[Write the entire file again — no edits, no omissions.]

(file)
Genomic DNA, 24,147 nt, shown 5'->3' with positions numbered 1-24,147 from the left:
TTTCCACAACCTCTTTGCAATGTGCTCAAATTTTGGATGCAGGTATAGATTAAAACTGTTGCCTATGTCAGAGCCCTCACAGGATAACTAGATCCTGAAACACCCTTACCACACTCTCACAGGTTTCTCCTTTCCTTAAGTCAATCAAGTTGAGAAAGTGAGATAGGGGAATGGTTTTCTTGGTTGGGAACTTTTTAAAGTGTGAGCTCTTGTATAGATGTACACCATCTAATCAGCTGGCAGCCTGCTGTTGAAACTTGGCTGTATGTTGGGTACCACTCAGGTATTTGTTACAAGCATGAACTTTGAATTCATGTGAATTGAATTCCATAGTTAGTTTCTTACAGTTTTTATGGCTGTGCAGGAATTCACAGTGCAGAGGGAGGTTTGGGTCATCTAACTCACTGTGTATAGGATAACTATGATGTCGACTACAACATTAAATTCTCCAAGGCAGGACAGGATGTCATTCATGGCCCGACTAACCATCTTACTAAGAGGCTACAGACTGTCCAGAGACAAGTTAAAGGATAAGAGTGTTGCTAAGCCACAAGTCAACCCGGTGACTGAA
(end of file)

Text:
Genomic DNA, 24,147 nt, shown 5'->3' with positions numbered 1-24,147 from the left:
TTTCCACAACCTCTTTGCAATGTGCTCAAATTTTGGATGCAGGTATAGATTAAAACTGTTGCCTATGTCAGAGCCCTCACAGGATAACTAGATCCTGAAACACCCTTACCACACTCTCACAGGTTTCTCCTTTCCTTAAGTCAATCAAGTTGAGAAAGTGAGATAGGGGAATGGTTTTCTTGGTTGGGAACTTTTTAAAGTGTGAGCTCTTGTATAGATGTACACCATCTAATCAGCTGGCAGCCTGCTGTTGAAACTTGGCTGTATGTTGGGTACCACTCAGGTATTTGTTACAAGCATGAACTTTGAATTCATGTGAATTGAATTCCATAGTTAGTTTCTTACAGTTTTTATGGCTGTGCAGGAATTCACAGTGCAGAGGGAGGTTTGGGTCATCTAACTCACTGTGTATAGGATAACTATGATGTCGACTACAACATTAAATTCTCCAAGGCAGGACAGGATGTCATTCATGGCCCGACTAACCATCTTACTAAGAGGCTACAGACTGTCCAGAGACAAGTTAAAGGATAAGAGTGTTGCTAAGCCACAAGTCAACCCGGTGACTGAA